In the upcoming generations, globalization is an unavoidable wave, whether you like it or not. I emphasize that the onset of globalization must be understood, and that the response should not be to ‘run away’, but to accept it and stay standing up. I advise my students that “if you run away, you’re letting go of luck that walked right up to you”. If they decide to accept the wave of globalization, I want them to make a goal and spend their time as students who have an abundance of opportunities to search for things they are lacking within themselves. If they know precisely what their strengths and weaknesses are, they can expand on their strengths and improve their weaknesses. In order to do this, it is important that they have a goal and don’t give up easily and run-away half-way through. I use Lincoln’s words “where there is a will, there is a way” in my class. I also emphasize the following three points in my class in order to develop global talent: 1. Respect others and clearly express your opinion 2. Be fair and reasonable, and 3. Keep improving yourself.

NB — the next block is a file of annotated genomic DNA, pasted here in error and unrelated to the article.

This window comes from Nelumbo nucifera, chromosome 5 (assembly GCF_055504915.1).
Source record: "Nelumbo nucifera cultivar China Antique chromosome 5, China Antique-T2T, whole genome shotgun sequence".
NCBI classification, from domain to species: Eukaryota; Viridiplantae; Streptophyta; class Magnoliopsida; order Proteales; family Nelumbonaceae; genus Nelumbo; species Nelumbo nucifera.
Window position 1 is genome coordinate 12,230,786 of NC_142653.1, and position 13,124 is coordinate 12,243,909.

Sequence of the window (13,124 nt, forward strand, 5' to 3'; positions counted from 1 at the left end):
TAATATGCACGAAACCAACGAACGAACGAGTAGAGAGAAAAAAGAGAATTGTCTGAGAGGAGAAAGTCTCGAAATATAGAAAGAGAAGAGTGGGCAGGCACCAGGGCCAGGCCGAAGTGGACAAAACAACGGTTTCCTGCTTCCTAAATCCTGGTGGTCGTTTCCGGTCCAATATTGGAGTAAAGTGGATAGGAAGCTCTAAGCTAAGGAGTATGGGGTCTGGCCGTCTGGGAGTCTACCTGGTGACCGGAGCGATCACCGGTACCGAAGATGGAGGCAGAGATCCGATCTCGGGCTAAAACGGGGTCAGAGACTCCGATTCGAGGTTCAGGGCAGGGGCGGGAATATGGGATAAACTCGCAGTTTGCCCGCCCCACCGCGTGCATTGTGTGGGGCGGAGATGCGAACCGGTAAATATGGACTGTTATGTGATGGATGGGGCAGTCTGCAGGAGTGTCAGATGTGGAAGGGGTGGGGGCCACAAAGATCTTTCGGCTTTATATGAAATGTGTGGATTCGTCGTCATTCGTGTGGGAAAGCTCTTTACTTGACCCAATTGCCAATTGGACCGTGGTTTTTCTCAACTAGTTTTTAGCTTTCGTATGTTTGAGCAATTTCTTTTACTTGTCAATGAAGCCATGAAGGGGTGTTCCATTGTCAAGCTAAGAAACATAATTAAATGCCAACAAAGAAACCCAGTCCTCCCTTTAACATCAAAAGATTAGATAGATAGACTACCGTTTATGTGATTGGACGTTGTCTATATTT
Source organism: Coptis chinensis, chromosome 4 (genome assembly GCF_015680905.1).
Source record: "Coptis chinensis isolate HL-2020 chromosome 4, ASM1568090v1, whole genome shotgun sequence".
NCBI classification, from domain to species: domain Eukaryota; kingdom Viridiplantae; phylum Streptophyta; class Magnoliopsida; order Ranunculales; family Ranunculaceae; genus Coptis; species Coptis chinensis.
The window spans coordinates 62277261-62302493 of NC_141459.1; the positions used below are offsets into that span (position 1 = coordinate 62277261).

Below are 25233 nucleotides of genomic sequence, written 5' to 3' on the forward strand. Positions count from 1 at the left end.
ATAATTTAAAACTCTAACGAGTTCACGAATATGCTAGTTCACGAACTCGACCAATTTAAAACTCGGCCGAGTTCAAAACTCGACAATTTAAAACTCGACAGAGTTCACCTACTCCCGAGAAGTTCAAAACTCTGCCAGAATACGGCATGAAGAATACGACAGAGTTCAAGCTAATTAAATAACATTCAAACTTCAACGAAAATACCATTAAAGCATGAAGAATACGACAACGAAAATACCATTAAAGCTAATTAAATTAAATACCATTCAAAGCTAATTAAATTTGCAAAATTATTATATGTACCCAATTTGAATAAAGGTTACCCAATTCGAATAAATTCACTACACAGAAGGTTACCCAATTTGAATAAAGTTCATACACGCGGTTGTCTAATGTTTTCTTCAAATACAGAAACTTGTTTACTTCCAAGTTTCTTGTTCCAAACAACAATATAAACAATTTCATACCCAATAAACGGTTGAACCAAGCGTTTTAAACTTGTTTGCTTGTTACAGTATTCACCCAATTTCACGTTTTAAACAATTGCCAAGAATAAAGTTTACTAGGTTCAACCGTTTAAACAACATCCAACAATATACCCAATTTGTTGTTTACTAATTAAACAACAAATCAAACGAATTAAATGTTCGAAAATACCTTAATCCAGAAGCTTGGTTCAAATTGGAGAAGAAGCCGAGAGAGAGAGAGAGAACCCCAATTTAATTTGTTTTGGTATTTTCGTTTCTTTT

Q.8 In addition to working on projects in the Pacific and Caribbean regions, APIC is also taking part in projects supporting the development of younger generations and exchange students. Please tell me what you hope for in the younger generations in this time of globalization and diversification.
There are unlimited possibilities for the next generation. Various encounters are waiting for them in their life, and some of them will be destined. Even if they don’t have a concrete dream at the moment, no matter without fail find a road if they have a goal and keep trying without giving up. There is a saying that goes like “fail fast, fail cheap, fail smart”. I think it’s fine if you repeatedly fail while you’re still young.